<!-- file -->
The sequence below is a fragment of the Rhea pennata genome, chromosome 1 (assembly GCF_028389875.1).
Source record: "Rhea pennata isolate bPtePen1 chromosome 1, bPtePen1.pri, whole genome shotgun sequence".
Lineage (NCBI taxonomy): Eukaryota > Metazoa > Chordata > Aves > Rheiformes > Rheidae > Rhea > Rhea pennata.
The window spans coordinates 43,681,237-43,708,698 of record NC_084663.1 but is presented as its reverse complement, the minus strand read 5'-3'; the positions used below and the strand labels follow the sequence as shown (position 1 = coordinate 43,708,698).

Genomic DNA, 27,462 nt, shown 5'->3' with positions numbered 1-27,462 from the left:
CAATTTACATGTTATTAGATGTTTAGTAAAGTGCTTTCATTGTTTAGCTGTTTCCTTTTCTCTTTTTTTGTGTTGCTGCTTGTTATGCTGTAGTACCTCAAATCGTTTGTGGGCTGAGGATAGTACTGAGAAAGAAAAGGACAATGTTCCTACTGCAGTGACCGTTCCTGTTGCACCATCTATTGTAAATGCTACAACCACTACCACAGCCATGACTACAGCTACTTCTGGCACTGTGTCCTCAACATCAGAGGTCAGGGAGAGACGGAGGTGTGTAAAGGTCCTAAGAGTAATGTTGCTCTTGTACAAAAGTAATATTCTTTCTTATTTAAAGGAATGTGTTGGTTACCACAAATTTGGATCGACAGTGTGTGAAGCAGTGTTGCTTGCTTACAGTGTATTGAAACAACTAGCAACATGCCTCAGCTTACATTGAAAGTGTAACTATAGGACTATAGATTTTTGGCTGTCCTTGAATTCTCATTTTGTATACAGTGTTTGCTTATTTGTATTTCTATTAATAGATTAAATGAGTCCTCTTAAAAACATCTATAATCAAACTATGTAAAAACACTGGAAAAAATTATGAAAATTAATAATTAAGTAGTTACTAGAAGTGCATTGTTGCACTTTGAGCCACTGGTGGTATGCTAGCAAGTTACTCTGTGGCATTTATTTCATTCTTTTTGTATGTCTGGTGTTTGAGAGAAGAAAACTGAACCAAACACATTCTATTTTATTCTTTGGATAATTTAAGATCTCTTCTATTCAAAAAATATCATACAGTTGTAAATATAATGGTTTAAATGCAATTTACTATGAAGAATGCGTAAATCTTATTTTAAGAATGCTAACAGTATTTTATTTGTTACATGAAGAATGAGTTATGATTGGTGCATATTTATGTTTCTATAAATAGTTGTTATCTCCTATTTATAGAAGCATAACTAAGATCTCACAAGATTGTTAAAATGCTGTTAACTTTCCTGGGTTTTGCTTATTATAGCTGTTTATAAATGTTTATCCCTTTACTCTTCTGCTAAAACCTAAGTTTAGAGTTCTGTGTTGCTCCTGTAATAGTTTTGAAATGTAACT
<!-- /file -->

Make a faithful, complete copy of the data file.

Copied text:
The sequence below is a fragment of the Rhea pennata genome, chromosome 1 (assembly GCF_028389875.1).
Source record: "Rhea pennata isolate bPtePen1 chromosome 1, bPtePen1.pri, whole genome shotgun sequence".
Lineage (NCBI taxonomy): Eukaryota > Metazoa > Chordata > Aves > Rheiformes > Rheidae > Rhea > Rhea pennata.
The window spans coordinates 43,681,237-43,708,698 of record NC_084663.1 but is presented as its reverse complement, the minus strand read 5'-3'; the positions used below and the strand labels follow the sequence as shown (position 1 = coordinate 43,708,698).

Genomic DNA, 27,462 nt, shown 5'->3' with positions numbered 1-27,462 from the left:
CAATTTACATGTTATTAGATGTTTAGTAAAGTGCTTTCATTGTTTAGCTGTTTCCTTTTCTCTTTTTTTGTGTTGCTGCTTGTTATGCTGTAGTACCTCAAATCGTTTGTGGGCTGAGGATAGTACTGAGAAAGAAAAGGACAATGTTCCTACTGCAGTGACCGTTCCTGTTGCACCATCTATTGTAAATGCTACAACCACTACCACAGCCATGACTACAGCTACTTCTGGCACTGTGTCCTCAACATCAGAGGTCAGGGAGAGACGGAGGTGTGTAAAGGTCCTAAGAGTAATGTTGCTCTTGTACAAAAGTAATATTCTTTCTTATTTAAAGGAATGTGTTGGTTACCACAAATTTGGATCGACAGTGTGTGAAGCAGTGTTGCTTGCTTACAGTGTATTGAAACAACTAGCAACATGCCTCAGCTTACATTGAAAGTGTAACTATAGGACTATAGATTTTTGGCTGTCCTTGAATTCTCATTTTGTATACAGTGTTTGCTTATTTGTATTTCTATTAATAGATTAAATGAGTCCTCTTAAAAACATCTATAATCAAACTATGTAAAAACACTGGAAAAAATTATGAAAATTAATAATTAAGTAGTTACTAGAAGTGCATTGTTGCACTTTGAGCCACTGGTGGTATGCTAGCAAGTTACTCTGTGGCATTTATTTCATTCTTTTTGTATGTCTGGTGTTTGAGAGAAGAAAACTGAACCAAACACATTCTATTTTATTCTTTGGATAATTTAAGATCTCTTCTATTCAAAAAATATCATACAGTTGTAAATATAATGGTTTAAATGCAATTTACTATGAAGAATGCGTAAATCTTATTTTAAGAATGCTAACAGTATTTTATTTGTTACATGAAGAATGAGTTATGATTGGTGCATATTTATGTTTCTATAAATAGTTGTTATCTCCTATTTATAGAAGCATAACTAAGATCTCACAAGATTGTTAAAATGCTGTTAACTTTCCTGGGTTTTGCTTATTATAGCTGTTTATAAATGTTTATCCCTTTACTCTTCTGCTAAAACCTAAGTTTAGAGTTCTGTGTTGCTCCTGTAATAGTTTTGAAATGTAACT